NASA's InSight lander on Mars goes silent as power runs low

InSight's 'final selfie' of April 24, 2022 shows a solar-powered lander caked in Martian dust.
NASA's InSight Mars lander did not respond to communications on Dec. 18, 2022 as it battles dwindling power levels from Martian dust. (Image credit: NASA/JPL-Caltech)

A NASA lander that is fighting for survival on Mars has gone silent. 

NASA lost contact with its Mars InSight lander (opens in new tab) on Sunday (Dec. 18) after the spacecraft failed to respond to communications from its control team. InSight, which has been studying quakes on Mars (opens in new tab) since 2018, is suffering from power issues due to dust buildup on its solar arrays.

"The lander's power has been declining for months, as expected, and it's assumed InSight may have reached its end of operations," NASA wrote in an update (opens in new tab) Monday (Dec. 19). "It's unknown what prompted the change in its energy; the last time the mission contacted the spacecraft was on Dec. 15, 2022."

Related: NASA's InSight Mars lander: 10 surprising facts

NASA reported the lost contact with InSight one day after sharing what might be the last photo from the Mars lander, a view that showed the Martian horizon with the probe's seismometer, robotic arm and other gear in view. NASA's Jet Propulsion Laboratory in Pasadena, California oversees the mission.

"My power's really low, so this may be the last image I can send," the InSight lander team wrote on Twitter (opens in new tab) Monday while sharing the image. "Don't worry about me, though: my time here has been both productive and serene."

This photo shows the full image of Mars from NASA's InSight Mars lander released on Dec. 19, 2022. It may be the final photo the lander ever beams home. (Image credit: NASA/JPL)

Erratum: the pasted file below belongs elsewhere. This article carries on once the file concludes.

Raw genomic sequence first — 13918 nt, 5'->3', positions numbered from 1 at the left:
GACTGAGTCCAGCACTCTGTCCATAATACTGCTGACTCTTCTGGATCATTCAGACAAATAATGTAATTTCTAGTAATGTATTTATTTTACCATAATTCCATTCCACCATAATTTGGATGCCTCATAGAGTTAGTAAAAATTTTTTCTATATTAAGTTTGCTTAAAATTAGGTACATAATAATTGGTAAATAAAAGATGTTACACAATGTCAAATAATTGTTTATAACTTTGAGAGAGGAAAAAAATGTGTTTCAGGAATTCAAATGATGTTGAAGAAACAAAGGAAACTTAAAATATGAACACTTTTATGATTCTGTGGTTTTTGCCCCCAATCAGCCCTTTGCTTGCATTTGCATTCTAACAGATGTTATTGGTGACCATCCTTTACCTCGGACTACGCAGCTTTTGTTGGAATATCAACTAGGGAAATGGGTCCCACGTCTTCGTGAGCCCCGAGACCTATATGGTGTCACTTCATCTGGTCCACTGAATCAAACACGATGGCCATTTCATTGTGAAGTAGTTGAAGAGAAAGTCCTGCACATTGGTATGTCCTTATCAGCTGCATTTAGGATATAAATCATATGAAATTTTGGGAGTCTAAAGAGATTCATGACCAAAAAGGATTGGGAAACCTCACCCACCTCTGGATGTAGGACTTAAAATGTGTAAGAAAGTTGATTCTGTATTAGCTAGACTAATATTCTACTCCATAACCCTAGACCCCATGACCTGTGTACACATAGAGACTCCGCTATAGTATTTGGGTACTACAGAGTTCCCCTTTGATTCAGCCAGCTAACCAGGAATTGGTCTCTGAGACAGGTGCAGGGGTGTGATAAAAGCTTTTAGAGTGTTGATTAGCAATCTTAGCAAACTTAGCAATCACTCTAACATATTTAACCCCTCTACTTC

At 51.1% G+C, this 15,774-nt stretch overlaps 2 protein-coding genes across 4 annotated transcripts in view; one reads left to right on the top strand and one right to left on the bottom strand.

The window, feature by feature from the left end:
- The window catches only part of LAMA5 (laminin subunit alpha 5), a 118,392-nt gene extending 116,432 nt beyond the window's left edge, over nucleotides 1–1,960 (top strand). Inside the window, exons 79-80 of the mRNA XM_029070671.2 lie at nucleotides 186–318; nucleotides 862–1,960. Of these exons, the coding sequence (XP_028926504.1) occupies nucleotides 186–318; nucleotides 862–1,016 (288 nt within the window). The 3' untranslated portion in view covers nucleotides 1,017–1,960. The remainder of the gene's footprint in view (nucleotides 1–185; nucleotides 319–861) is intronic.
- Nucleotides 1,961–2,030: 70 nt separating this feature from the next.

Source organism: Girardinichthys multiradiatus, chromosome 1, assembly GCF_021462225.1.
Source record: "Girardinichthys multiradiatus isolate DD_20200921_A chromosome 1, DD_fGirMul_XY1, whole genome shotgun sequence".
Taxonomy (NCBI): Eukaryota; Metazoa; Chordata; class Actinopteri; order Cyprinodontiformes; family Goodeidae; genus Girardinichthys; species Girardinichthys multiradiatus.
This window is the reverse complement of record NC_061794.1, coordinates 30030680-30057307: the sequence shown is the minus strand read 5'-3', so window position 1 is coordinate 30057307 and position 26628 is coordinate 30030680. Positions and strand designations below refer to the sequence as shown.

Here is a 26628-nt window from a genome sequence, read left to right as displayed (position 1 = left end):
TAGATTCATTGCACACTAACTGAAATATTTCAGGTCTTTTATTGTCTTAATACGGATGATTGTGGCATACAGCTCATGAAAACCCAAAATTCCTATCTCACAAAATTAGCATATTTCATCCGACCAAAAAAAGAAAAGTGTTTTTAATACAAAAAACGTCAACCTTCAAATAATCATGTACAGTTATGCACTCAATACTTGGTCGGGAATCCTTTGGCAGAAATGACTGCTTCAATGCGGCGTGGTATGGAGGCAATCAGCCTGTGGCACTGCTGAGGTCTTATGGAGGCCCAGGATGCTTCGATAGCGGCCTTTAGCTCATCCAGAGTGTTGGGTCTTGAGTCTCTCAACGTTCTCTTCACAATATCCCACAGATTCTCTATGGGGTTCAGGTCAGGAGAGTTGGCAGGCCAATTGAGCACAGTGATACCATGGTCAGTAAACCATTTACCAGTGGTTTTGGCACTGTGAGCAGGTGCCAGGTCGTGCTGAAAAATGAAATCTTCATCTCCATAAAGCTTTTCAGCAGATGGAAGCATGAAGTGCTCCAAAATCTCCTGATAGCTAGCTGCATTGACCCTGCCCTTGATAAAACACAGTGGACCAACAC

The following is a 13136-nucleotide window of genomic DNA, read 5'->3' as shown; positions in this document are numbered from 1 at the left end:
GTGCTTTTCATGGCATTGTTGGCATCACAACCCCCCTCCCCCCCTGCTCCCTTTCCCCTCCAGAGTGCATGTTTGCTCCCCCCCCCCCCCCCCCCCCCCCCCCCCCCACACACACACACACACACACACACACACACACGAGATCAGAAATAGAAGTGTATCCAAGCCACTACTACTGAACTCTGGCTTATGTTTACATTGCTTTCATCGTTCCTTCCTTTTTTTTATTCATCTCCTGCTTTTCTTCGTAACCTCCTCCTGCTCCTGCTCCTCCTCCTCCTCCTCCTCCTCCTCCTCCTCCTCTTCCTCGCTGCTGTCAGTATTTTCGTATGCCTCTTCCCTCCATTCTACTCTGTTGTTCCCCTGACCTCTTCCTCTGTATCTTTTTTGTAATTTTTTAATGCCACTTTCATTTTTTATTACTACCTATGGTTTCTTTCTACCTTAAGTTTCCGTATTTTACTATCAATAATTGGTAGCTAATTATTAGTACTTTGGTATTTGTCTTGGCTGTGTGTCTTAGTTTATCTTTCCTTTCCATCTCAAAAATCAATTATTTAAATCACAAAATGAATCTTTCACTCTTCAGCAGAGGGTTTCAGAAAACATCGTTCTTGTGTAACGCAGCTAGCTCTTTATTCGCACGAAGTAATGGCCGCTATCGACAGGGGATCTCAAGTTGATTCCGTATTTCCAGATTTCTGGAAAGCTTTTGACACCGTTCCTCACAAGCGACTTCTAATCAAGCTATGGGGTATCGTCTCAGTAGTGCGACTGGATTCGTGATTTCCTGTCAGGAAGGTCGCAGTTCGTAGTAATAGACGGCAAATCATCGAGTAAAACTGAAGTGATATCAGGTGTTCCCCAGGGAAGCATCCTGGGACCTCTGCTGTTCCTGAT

NASA launched the InSight lander to Mars in May 2018 on a two-year mission to study the interior of the Red Planet with a seismometer and heat probe. While the heat probe, which was supposed to drill a few meters beneath the Martian surface, never reached its target depth, the seismometer wowed scientists with over 1,300 detections of marsquakes. The $814 million mission was ultimately extended until December 2022, and last week scientists announced that InSight had detected its strongest marsquake yet

While NASA engineers work to restore communications with InSight, its looming end was an open secret. In May, NASA announced that the end was coming for InSight due to the dwindling amount of power its dust-caked solar arrays were generating at the time. As of November, the spacecraft was generating just 20% of the power it had when it landed on Mars in November 2018. 

"The mission will continue to try and contact InSight," NASA added in its Monday update.

Email Tariq Malik at tmalik@space.com or follow him @tariqjmalik (opens in new tab). Follow us @Spacedotcom (opens in new tab)Facebook (opens in new tab) and Instagram (opens in new tab).

Join our Space Forums to keep talking space on the latest missions, night sky and more! And if you have a news tip, correction or comment, let us know at: community@space.com.

Tariq Malik
Editor-in-Chief

Tariq is the Editor-in-Chief of Space.com and joined the team in 2001, first as an intern and staff writer, and later as an editor. He covers human spaceflight, exploration and space science, as well as skywatching and entertainment. He became Space.com's Managing Editor in 2009 and Editor-in-Chief in 2019. Before joining Space.com, Tariq was a staff reporter for The Los Angeles Times covering education and city beats in La Habra, Fullerton and Huntington Beach. In October 2022, Tariq received the Harry Kolcum Award (opens in new tab) for excellence in space reporting from the National Space Club Florida Committee. He is also an Eagle Scout (yes, he has the Space Exploration merit badge) and went to Space Camp four times as a kid and a fifth time as an adult. He has journalism degrees from the University of Southern California and New York University. You can find Tariq at Space.com and as the co-host to the This Week In Space podcast (opens in new tab) with space historian Rod Pyle on the TWiT network (opens in new tab). To see his latest project, you can follow Tariq on Twitter @tariqjmalik (opens in new tab).

  • Exanimus
    Why can't they use the drone to blow off some dust from the solar panels so it will start charging up again?
    Reply
  • COLGeek
    Distance. See here:

    https://www.jpl.nasa.gov/images/pia25412-mars-dust-storm-in-relation-to-insight-curiosity-and-perseverance
    Reply
  • Pogo
    Exanimus said:
    Why can't they use the drone to blow off some dust from the solar panels so it will start charging up again?
    Incorrect probe. The helicopter is with Perserverence, not InSight.
    Reply
  • Pogo
    They need to install windshield wipers on the solar panels on these things, or articulate the panels so they can turn over and dump the dust.
    Reply